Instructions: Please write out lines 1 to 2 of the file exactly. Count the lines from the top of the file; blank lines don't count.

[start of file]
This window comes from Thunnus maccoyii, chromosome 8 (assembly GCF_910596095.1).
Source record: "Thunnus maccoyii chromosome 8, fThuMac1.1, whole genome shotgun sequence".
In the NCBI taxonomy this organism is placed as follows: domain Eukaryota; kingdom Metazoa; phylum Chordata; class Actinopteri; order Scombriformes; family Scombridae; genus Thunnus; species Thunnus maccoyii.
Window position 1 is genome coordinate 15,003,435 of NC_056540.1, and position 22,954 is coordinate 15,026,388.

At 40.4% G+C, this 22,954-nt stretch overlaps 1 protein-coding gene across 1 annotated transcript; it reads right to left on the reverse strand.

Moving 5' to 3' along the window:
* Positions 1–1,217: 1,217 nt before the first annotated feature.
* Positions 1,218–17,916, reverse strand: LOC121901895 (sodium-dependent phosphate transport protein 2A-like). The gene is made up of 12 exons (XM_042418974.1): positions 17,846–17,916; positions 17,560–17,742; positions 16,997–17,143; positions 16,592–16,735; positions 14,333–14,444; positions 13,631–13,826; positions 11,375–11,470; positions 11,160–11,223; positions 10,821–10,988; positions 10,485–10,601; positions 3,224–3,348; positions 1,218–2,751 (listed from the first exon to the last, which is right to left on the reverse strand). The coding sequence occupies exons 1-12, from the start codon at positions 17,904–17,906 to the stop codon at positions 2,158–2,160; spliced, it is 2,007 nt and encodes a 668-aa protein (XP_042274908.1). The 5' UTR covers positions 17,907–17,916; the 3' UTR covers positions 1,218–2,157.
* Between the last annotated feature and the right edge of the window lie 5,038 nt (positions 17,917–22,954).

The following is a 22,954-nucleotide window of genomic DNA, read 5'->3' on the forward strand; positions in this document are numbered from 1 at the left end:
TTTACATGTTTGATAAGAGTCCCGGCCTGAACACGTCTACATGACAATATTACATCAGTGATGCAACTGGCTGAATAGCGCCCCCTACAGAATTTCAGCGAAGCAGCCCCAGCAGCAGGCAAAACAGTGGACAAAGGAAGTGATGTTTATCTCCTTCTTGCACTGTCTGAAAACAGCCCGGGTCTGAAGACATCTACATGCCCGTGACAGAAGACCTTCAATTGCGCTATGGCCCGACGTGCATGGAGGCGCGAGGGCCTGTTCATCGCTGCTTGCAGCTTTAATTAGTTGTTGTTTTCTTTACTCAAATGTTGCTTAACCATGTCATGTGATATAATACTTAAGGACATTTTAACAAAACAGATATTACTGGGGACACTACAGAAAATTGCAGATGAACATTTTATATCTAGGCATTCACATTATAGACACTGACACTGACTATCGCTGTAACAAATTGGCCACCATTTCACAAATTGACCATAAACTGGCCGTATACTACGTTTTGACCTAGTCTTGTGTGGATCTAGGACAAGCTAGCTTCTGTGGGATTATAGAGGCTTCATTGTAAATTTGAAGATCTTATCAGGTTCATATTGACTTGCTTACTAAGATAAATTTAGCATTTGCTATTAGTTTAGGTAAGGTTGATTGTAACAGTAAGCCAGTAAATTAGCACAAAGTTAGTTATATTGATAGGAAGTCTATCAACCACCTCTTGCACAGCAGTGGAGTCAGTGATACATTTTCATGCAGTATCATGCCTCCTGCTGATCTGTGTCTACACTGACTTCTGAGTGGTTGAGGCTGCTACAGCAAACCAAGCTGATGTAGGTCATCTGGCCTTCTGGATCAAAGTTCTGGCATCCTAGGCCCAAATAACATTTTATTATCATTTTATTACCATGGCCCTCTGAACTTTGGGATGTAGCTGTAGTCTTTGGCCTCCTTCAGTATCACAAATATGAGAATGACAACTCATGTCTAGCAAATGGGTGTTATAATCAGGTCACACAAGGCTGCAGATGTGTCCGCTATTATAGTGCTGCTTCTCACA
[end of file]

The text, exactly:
This window comes from Thunnus maccoyii, chromosome 8 (assembly GCF_910596095.1).
Source record: "Thunnus maccoyii chromosome 8, fThuMac1.1, whole genome shotgun sequence".